Posts: 58
Another thing concerns me is that Spring is not 'light' anymore. It becomes
heavier and heavier, and even heavier than EJB.
Hung Tang
Ranch Hand

Joined: Feb 14, 2002
Posts: 148
Originally posted by Silvio Esser:
I like to use the old names to describe old stuffs, like container, de-coupled, loosely-coupled, mediator, ...

hmm...container like Tomcat? mediator pattern? is this ioc? There's some literature written on ioc that you may want to read: http://en.wikipedia.org/wiki/Inversion_of_control

Loosely-coupled though, I agree to that extent.

Originally posted by Silvio Esser:
Another thing concerns me is that Spring is not 'light' anymore. It becomes
heavier and heavier, and even heavier than EJB.

Heaver than EJB huh? can you use EJB with Tomcat?
Silvio Esser
Ranch Hand

Joined: Nov 05, 2005
Posts: 58
Bridge pattern is another example.

Originally posted by Hung Tang:

Heaver than EJB huh? can you use EJB with Tomcat?


You can always get JBoss. JBoss is just like Spring has lots of jar and XML files. The difference is that JBoss provides UI for configuration.
[ February 22, 2007: Message edited by: Silvio Esser ]
Hung Tang
Ranch Hand

Joined: Feb 14, 2002
Posts: 148
Originally posted by Silvio Esser:
Bridge pattern is another example.

I think you're not really understanding what is ioc. And no, it's not the bridge pattern or any other terms you like to toss out there.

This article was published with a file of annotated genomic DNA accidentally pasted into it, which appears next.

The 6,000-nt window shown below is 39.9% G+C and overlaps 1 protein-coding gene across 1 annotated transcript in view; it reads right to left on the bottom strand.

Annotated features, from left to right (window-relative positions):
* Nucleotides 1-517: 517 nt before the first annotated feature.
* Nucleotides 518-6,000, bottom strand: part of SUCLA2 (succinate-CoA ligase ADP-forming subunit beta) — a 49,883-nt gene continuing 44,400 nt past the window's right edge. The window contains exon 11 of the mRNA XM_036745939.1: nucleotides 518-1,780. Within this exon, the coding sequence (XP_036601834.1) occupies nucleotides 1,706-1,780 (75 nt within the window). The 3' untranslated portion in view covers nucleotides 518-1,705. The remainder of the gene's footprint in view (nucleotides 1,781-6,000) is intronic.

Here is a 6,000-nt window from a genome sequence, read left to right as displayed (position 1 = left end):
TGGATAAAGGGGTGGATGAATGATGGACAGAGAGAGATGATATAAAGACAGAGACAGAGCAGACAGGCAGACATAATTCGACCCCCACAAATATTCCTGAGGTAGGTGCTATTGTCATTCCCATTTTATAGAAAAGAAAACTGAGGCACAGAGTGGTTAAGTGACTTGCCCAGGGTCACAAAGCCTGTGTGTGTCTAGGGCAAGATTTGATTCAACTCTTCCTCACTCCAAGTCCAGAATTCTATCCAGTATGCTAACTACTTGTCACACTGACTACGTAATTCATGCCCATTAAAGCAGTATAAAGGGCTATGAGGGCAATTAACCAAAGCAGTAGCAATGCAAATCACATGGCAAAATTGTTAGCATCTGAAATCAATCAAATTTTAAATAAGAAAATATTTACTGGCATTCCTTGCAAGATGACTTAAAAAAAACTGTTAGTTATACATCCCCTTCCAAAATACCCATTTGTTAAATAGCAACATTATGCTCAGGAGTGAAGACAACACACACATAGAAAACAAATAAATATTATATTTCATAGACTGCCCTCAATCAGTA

You can always get JBoss. JBoss is just like Spring has lots of jar and XML files. The difference is that JBoss provides UI for configuration.

Have you ever used Spring at all? JBoss is an application server that provides enterprise services such as security, JNDI registry, class loaders, proprietary XML descriptors, jsp/servlet container (tomcat), EJB3, MQ for messaging, etc. etc. etc. spring don't come bundled with these services. instead, it provides support for many of them--that's the difference. Often many small to medium applications don't require these additional services and can live without the bloat of JBoss or any other application server. Do you ever compare the size of the lib folder in JBoss to that of spring? on mine, it's 21MBs(for jboss) and 2.5mb for spring. Spring has lots of jar? I only have spring.jar, and no other dependencies. Do you ever compare the level of quality in the documentation of JBoss to that of Spring?

Please get your facts straight. If in doubt, do some research on the topic before making erroneous conclusions.
[ February 23, 2007: Message edited by: Hung Tang ]